Between 8 and 9 months could be considered the most suitable age and length for turbot release, because they have an increased ability of swimming and finding shelter, whereas higher losses in hatchery-reared fish may be associated with predation (Turek et al. 2012Turek J., Horký P., Žlábek V., et al. 2012. Recapture and condition of pond-reared, and hatchery-reared 1+ European grayling stocked in addition to wild conspecifics in a small river. Knowl. Manag. Aquat. Ecosyst. 405: 10.). The efficiency of turbot restocking programmes is often difficult to evaluate as information on natural stock abundance is rarely or only partially available. Most of these programmes were conducted with juveniles (0+ or 1+ year old), which were released in shallow coastline habitats. Released turbot generally exhibit a relatively high mortality rate, similar to that of wild turbot (Støttrup et al. 2002Støttrup J.G., Sparrevohn C.R., Modin J., et al. 2002. The use of releases of reared fish to enhance natural populations: A case study on turbot Psetta maxima. Fish. Res. 1361: 1-20.). Hatchery-reared fishes for release into the field for stock enhancement must adapt to the conditions in their new environment, feed successfully and avoid predation if they are to survive (Howell 1994Howell B.R. 1994. Fitness of hatchery-reared fish for survival in the sea. Aqu. Fish. Manag. 25: 3-17.). Predation is the main cause of mortality among released hatchery fish and the difference in mortality rates between hatchery-reared and wild fish is particularly important considering the size/age at which the fish are usually released (Howell 1994Howell B.R. 1994. Fitness of hatchery-reared fish for survival in the sea. Aqu. Fish. Manag. 25: 3-17.). The survival of cultured fishes that are released into coastal ecosystems is partly mediated by the size of fishes at the time of release into the wild (Leber et al. 2005Leber K.M., Cantrell R.N., Leung P.S. 2005. Optimizing cost effectiveness of size at release in stock enhancement programs. North Amer. J. Fish. Manag. 25: 1596-1608. ). Size at release is also closely associated with the cost of culturing juveniles in the hatchery (Leber et al. 2005Leber K.M., Cantrell R.N., Leung P.S. 2005. Optimizing cost effectiveness of size at release in stock enhancement programs. North Amer. J. Fish. Manag. 25: 1596-1608. , Munro and Bell 1997Munro J.L., Bell J.D. 1997. Enhancement of marine fisheries resources. Rev. Fish. Sci. 5: 185-222.). The best size at release for economic efficiency is sometimes different from the ecologically optimal size at release (Yamashita and Yamada 1999Yamashita T, Yamada H. 1999. Marine enhancement and sea ranching: Release strategy for Japanese flounder fry in stock enhancement programs. Oxford, New York, pp. 191-204.). For example, the average size at release in the flounder stock enhancement programme in Japan has increased from almost 50 mm TL in the early 1980s to 80 mm in recent years.

Sex ratio

Despite the increased fishing pressure on demersal and pelagic fishes (STECF 2014STECF. 2014. Scientific, Technical and Economic Committee for Fisheries (STECF). Black Sea Assessment (STCEF 14-14). Ed. David Sampson, Dimitrios Damalas & Chato Osio. 421 pp. ISSN 1831-9424. ) and the current loss of local nursery habitats in this area, tagged turbots were able to protect themselves and reached sexual maturity at the age of 4+ years in the southeastern Black Sea region. The species is very sensitive to high fishing pressure due to its long life span and relatively late reproduction onset (Panayotova et al. 2012Panayotova M.D., Raykov S.V., Todorova V.R. 2012. Turbot (Psetta maxima L.) Abundance Indices and Stock Dynamics of Bulgarian Black Sea Coast During the Period 2006-2009. Acta Zool. Bulg. 64: 85-91.). In this study, although only a few tagged turbot individuals (21) reached sexual maturity, this fact suggests that even some hatchery fishes reached sexual maturity and thus had the opportunity to rebuild the natural age structure and provide the next generation of broodstock. The same concern was raised by Ireland et al. (2002)Ireland S.C., Siple J.T., Beamesderfer R.C.P., et al. 2002. Success of hatchery-reared juvenile white sturgeon (Acipenser transmontanus) following release in the Kootenai River. Idaho. J. Appl. Ichthyol. 18: 642-650. in their study on the release of the white sturgeon Acipenser trasmontanus in the Kootenai River (USA). We suggest that the tagged fishes adapted to the wild environmental.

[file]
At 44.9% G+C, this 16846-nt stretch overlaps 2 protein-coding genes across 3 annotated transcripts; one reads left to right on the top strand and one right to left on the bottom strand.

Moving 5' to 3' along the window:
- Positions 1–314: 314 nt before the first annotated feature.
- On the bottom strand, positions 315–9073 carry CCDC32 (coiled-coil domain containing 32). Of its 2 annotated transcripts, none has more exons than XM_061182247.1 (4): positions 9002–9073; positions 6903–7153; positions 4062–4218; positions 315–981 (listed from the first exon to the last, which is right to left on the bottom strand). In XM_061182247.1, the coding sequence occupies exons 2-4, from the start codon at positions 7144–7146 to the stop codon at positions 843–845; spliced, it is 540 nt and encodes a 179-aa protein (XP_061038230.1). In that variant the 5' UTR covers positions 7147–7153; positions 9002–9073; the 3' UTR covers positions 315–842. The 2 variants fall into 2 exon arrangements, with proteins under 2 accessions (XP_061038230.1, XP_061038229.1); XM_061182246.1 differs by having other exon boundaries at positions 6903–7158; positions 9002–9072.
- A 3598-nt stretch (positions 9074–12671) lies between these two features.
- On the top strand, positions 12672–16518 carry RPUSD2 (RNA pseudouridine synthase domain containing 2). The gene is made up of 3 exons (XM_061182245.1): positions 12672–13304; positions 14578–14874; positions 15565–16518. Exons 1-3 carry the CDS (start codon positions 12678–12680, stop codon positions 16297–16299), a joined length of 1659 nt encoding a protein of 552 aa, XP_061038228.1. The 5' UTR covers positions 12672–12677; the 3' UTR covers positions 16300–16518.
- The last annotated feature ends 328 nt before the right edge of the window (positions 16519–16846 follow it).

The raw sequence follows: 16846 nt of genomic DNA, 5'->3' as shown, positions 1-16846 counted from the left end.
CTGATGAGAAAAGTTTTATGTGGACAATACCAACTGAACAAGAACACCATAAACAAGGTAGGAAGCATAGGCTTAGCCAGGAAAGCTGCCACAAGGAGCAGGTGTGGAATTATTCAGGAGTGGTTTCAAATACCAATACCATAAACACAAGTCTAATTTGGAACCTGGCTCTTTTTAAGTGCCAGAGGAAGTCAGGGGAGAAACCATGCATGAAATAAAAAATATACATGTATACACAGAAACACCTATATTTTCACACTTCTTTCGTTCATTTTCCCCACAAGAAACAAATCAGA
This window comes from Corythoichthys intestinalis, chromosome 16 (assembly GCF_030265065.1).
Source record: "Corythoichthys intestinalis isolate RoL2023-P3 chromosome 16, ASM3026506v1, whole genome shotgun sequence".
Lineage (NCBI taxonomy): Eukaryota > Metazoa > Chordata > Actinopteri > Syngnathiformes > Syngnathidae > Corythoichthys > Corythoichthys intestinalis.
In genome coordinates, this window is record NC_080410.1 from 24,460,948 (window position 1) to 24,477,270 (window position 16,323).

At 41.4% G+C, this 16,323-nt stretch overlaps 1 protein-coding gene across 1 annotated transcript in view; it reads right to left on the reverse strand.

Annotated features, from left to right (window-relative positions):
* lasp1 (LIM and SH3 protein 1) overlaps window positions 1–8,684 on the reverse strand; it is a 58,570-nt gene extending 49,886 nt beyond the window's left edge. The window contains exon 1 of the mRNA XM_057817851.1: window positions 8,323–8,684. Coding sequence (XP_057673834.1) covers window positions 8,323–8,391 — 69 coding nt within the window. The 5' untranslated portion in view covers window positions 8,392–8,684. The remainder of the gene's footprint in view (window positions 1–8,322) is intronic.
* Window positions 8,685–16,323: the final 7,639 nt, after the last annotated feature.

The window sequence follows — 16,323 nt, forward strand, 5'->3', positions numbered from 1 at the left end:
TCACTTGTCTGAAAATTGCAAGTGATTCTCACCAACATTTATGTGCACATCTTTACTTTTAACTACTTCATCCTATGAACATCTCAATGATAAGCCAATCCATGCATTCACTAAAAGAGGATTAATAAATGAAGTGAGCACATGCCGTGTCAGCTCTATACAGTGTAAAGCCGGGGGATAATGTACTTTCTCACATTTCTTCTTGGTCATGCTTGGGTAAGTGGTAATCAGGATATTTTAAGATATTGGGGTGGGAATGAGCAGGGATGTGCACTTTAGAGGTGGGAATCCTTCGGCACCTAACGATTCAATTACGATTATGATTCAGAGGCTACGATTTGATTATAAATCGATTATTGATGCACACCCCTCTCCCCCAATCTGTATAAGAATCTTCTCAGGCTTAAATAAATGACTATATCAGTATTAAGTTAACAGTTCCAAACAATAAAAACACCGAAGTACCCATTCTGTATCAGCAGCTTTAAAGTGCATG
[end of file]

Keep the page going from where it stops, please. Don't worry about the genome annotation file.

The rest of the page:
Growth

Tagged turbot reached the legal size (45 cm, TL) in the third year of their growth. In this study, the latest data on captured fish showed that maximum length, weight and age of tagged turbot were 68 cm, 5795 g and 5+ years, respectively. Zengin et al. (2005)Zengin M., Polat H., Kutlu S., et al. 2005. Yetiştiricilik Yoluyla Üretilen Kalkan Balığı Yavrularının Doğal Stoka Katılımları ve Biyoekolojik Özelliklerinin İncelenmesi (2000-2005). Su Ürünleri Merkez Araştırma Enstitüsü Müdürlüğü. TAGEM/HAYSÜD/2000/17/03/010. reported that the maximum length and age of the tagged turbots captured was 54.2 cm and 4+, while in the present study the same species belonging to the same age (4+) had a mean length of 45-55 cm.